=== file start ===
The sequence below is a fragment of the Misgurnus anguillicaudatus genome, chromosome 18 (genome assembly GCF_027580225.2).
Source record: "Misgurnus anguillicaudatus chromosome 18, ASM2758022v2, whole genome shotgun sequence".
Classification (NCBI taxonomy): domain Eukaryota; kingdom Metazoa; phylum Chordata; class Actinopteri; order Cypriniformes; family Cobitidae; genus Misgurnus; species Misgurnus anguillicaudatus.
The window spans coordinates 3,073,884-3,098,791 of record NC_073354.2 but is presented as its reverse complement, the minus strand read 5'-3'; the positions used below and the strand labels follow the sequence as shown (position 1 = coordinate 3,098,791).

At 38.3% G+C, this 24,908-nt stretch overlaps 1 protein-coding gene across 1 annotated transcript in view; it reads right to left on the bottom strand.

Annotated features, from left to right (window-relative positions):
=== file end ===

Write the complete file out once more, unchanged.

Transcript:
The sequence below is a fragment of the Misgurnus anguillicaudatus genome, chromosome 18 (genome assembly GCF_027580225.2).
Source record: "Misgurnus anguillicaudatus chromosome 18, ASM2758022v2, whole genome shotgun sequence".
Classification (NCBI taxonomy): domain Eukaryota; kingdom Metazoa; phylum Chordata; class Actinopteri; order Cypriniformes; family Cobitidae; genus Misgurnus; species Misgurnus anguillicaudatus.
The window spans coordinates 3,073,884-3,098,791 of record NC_073354.2 but is presented as its reverse complement, the minus strand read 5'-3'; the positions used below and the strand labels follow the sequence as shown (position 1 = coordinate 3,098,791).

At 38.3% G+C, this 24,908-nt stretch overlaps 1 protein-coding gene across 1 annotated transcript in view; it reads right to left on the bottom strand.

Annotated features, from left to right (window-relative positions):